For Aslan’s sake

I’m not exactly her biggest fan anyway, but I was irritated by this article written by Polly Toynbee in The Guardian, wittering on about the Christian conspiracy (in her head, at least) that is the new film version of The Chronicles Of Narnia: The Lion, The Witch And The Wardrobe, the latest money-spinning serial franchise from Disney.

In what was, I think, supposed to be a review of the popular children’s story, she instead proceeds to spin out a really rather pointless polemic about the religious overtones in what is, famously, a Christian allegory. “Narnia represents everything that is most hateful about religion” she bleats. Really? You think that’s as bad as religion gets? What about suicide bombers, mandatory female circumcision, the Spanish Inquisition and ethnic cleansing? I’d say they are all slightly more hateful than a CS Lewis paperback.

Regular readers of this blog (all six of you) will know that I am not, by any means, a fan of religion. In fact, The Realist and I arguably bang on about it more than is healthy. But the fact is, we don’t believe, and we enjoy berating it from time to time. Another fact is that we were both, in different ways, brought up with Biblical stories and prayers at school. We just chose to reject it all as the unfeasible nonsense it is. I am a non-theist, but I found Toynbee’s commentary po-faced and churlish. She’s really only giving those on the opposite end of the spectrum an opportunity to throw the epithet “loony left” at her. And with words such as these, it’s almost understandable:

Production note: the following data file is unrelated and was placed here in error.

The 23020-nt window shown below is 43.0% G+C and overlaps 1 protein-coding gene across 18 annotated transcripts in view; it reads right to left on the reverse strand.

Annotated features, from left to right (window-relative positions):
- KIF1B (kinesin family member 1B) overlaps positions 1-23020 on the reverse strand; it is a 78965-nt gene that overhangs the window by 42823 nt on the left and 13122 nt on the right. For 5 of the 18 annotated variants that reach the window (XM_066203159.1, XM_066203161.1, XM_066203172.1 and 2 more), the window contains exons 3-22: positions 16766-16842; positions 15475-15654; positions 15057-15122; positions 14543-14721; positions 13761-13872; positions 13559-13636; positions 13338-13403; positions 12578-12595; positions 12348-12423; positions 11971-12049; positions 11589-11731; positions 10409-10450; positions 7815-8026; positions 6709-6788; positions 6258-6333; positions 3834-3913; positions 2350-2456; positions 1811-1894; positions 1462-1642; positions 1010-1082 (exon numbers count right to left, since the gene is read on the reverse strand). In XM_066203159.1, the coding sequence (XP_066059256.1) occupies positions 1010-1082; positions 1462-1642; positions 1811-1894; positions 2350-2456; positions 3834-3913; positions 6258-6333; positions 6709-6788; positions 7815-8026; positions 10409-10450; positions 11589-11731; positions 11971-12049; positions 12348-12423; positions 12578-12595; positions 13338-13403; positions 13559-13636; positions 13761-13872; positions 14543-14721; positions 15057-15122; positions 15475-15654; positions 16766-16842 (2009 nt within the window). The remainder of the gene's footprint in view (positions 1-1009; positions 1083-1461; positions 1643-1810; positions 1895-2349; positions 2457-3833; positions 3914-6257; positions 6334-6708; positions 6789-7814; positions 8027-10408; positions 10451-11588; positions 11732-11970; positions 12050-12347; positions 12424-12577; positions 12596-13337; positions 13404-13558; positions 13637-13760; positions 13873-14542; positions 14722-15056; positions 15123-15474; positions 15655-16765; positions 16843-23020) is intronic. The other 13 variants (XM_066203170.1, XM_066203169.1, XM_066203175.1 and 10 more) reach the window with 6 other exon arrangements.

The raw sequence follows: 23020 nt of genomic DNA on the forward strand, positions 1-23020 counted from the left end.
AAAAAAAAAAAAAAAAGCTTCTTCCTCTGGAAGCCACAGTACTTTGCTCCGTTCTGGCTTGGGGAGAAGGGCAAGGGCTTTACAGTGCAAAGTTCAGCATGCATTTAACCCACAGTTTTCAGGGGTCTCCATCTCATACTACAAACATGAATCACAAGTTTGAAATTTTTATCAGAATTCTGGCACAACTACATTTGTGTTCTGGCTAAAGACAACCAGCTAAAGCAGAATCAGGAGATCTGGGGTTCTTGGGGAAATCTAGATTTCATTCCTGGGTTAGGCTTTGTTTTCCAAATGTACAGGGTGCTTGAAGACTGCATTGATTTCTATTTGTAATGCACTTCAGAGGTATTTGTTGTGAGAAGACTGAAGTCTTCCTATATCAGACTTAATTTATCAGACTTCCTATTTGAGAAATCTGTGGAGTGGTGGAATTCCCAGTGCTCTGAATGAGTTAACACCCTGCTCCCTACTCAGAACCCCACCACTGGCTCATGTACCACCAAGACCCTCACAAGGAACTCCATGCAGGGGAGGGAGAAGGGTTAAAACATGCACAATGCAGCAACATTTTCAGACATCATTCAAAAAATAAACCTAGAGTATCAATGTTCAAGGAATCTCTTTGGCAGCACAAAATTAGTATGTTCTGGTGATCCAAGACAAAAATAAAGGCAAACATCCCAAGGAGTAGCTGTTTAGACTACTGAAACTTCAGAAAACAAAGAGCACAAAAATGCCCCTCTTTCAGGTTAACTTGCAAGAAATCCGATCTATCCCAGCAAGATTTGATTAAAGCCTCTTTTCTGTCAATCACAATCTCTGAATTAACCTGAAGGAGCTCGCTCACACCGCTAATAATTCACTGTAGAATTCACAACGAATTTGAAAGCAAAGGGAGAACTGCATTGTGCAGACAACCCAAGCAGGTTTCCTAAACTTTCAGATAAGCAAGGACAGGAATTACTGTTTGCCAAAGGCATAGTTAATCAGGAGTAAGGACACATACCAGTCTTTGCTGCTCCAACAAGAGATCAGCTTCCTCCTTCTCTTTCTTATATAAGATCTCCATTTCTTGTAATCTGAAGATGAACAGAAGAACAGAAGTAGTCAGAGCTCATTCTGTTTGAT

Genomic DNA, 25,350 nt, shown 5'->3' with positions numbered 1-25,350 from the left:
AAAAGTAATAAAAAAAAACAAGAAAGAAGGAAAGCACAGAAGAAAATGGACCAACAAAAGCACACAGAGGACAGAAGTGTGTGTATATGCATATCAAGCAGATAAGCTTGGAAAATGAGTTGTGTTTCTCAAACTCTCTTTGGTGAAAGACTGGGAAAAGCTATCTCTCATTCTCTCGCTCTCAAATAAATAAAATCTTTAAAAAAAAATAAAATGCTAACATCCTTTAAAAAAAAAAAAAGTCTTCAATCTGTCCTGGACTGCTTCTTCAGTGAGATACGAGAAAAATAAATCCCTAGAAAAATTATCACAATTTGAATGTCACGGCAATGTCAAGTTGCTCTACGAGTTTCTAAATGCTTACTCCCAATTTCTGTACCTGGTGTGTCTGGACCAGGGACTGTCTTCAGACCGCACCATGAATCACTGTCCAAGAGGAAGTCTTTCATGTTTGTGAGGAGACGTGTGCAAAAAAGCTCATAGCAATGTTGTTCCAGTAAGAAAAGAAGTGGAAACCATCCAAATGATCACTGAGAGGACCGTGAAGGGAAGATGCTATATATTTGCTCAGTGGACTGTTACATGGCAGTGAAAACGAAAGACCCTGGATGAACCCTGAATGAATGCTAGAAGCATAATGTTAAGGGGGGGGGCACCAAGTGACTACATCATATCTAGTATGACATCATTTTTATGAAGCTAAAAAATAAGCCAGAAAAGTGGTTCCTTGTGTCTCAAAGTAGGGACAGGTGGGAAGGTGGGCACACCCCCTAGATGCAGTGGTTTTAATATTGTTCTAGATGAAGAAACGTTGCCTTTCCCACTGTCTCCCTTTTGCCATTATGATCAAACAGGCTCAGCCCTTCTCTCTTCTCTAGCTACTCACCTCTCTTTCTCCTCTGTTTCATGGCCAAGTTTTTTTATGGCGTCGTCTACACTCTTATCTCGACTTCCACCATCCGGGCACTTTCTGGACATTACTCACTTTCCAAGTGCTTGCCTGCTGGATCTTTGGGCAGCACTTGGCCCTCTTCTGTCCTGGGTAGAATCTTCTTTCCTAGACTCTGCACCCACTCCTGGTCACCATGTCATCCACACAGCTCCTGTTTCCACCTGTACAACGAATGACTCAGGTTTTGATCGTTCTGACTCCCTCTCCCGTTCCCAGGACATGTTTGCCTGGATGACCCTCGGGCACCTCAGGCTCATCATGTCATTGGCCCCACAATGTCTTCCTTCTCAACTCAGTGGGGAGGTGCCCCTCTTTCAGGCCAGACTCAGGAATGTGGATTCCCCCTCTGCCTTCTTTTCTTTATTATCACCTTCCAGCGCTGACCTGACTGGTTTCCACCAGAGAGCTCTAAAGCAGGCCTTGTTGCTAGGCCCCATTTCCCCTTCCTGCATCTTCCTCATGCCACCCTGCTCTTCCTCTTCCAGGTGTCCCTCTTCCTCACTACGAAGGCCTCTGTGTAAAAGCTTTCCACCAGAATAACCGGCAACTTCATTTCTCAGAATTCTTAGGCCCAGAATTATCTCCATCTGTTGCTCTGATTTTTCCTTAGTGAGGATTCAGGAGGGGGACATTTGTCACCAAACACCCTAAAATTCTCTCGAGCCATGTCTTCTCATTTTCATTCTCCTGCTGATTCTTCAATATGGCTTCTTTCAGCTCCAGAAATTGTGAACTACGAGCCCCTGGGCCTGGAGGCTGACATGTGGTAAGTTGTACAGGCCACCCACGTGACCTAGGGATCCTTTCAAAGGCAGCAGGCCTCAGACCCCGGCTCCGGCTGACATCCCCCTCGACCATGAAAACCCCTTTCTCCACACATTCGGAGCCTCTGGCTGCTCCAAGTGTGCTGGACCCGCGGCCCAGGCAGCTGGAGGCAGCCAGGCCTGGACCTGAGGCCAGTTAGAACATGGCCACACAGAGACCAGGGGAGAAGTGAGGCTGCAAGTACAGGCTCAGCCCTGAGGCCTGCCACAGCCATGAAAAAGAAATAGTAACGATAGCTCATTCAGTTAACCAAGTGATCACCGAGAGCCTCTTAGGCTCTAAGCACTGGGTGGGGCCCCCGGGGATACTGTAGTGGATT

Because here in Narnia is the perfect Republican, muscular Christianity for America – that warped, distorted neo-fascist strain that thinks might is proof of right. 

Oh come on, you’re being silly. I understand that there are Christian groups in America using the movie as a means of recruiting young members and, yes, that is a bit sinister. But these are the same groups who held book-burning ceremonies of Harry Potter novels because they “encouraged occultism”. These people are fuckwits, ignore them – millions of fans of the boy wizard did, and countless millions will ignore you too. Children are no more likely to become blinkered acolytes of the Christian Right from watching this film than they are likely to sacrifice goats and hold ouija board sessions after watching The Goblet Of Fire. (In fact you could also argue that the Harry Potter books contain religious overtones: there is good and evil, sacrifice, you name it. Ditto the works of Tolkein.)

The Lion, The Witch And The Wardrobe is a much loved children’s story. I read it myself as a kid and, when I have children of my own, it won’t cause me any distress if they read it too. If they’re anything like I was, they’ll consider it a pretty good story, but not good enough to read the whole series. Although if they did, again, fine: I’d be happy just to see them reading. They can make up their own minds about the subtext some other time. Relax, Polly. They’re man-made pieces of fiction, works of fantasy. Like the Bible itself.